Shirley Doulière is a third-year PhD student at the University of Bordeaux, France. Her research focuses on the narratives of female Victorian explorers and their constant struggle to be allowed to reject the boundaries of an imposed model of femininity while refusing to be considered as anything less than conventional. Today’s blog focuses on the delicate question of identity through representation and self-portrayal.
Mary Seacole was a Jamaican Creole, the daughter of an innkeeper and a Scottish officer. She is the author of The Wonderful Adventures of Mrs Seacole in Many Lands, published in 1857, an autobiography in which she recounts her experience as an innkeeper and nurse to the officers of the Crimean War.
In 2012 Michael Gove spurred a controversy by proposing to remove Seacole from the history curriculum, arguing that she did not deserve her place as a nurse in the Crimean War on the grounds that she had a tiny part in the war but above all, casting doubt on the veracity of her statements. The purpose of my research is not to decide whether Mary Seacole was a war heroine, as Lynn Mac Donald does in her latest book Mary Seacole: The Making Of The Myth . What matters to me is to understand how and why Seacole’s persona was created, both by herself and in popular culture.
Indeed, her iconic status is fairly recent. The Jamaican-born author was briefly famous during the Crimean war and a decade after but was forgotten soon after her death in 1881. she resurfaced in 1981 for the 100th years anniversary of her death and has now become an icon of black culture. She was elected Greatest Black Briton in 2004  and several nursing awards and buildings bear her name. Her narrative was re-published in 1984 which, to Michael Morris “reflect[s] the prevalent identity politics of the time.”  Over time her representation has evolved in history books for children and in popular culture: she is portrayed as a nurse, sometimes called the mother of the army, who risked her life to save soldiers and whose ground-breaking work changed the face of modern medicine.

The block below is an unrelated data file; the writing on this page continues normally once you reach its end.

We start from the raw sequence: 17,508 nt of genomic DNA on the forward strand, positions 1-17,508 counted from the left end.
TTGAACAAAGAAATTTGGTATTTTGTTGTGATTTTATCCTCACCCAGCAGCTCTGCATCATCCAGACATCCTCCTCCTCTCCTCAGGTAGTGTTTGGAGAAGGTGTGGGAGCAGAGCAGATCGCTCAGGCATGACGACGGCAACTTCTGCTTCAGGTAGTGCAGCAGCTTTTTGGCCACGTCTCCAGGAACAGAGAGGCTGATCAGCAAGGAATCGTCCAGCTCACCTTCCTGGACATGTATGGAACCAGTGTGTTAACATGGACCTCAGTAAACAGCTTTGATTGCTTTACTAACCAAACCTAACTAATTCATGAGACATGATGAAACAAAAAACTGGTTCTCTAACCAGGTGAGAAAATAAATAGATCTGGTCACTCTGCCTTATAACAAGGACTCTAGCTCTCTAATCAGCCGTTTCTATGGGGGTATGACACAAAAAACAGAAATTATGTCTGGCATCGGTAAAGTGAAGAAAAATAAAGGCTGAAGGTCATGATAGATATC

However during her lifetime she was mostly known as a “sutler”, someone who sells supplies to the army, a term that is not devoid of a negative connotation akin to a war profiteer. A closer reading of her autobiography reveals that the endearing “Mother Seacole” nickname is only found in indirect speech when direct speech only refers to her as “Mrs Seacole” or “colored woman”. We can imagine that she draws the attention on her identity as a “mother” to avoid being seen as black first and foremost. She needed to be represented as the mother of the army because she needed people’s gratitude and to enhance her “British credential”. Nevertheless, this technique proved flawed as a quote from war artist William Simpson shows how people viewed her: “Mrs Seacole, an elderly mulatto woman from Jamaica, was a well-known character in the Crimea, all the soldiers and sailors knew her. She had a taste for nursing and doctoring, but she added to this a business as a sutler. She told me that she had Scotch blood in her veins. I must say that she did not look like it, but the old lady spoke proudly of this point in her genealogy.” 
Punch Magazine described her as being “berry-brown face” which shows that, although she portrayed herself as white, or at least more related to whites than blacks, people saw her as black. There is a great gap between her portrayal by officers as a foreigner and her self-portrayal as a dark skinned Scottish lady. In other words, an opposition between an external vision which defines her as the Other and an internal vision showing her as fused to the social group that effectively excludes her. She ultimately sought to be amalgamated whereas the others saw her as a foreigner. It is interesting to see that Mary Seacole is both an outsider and an insider as she portrays herself as Scottish and doesn’t relate to Jamaican slaves, despite being the granddaughter of former slaves. It seems that she had so fully integrated British imperialism that she regarded Jamaica as a part of the empire and felt no less British than someone born in London.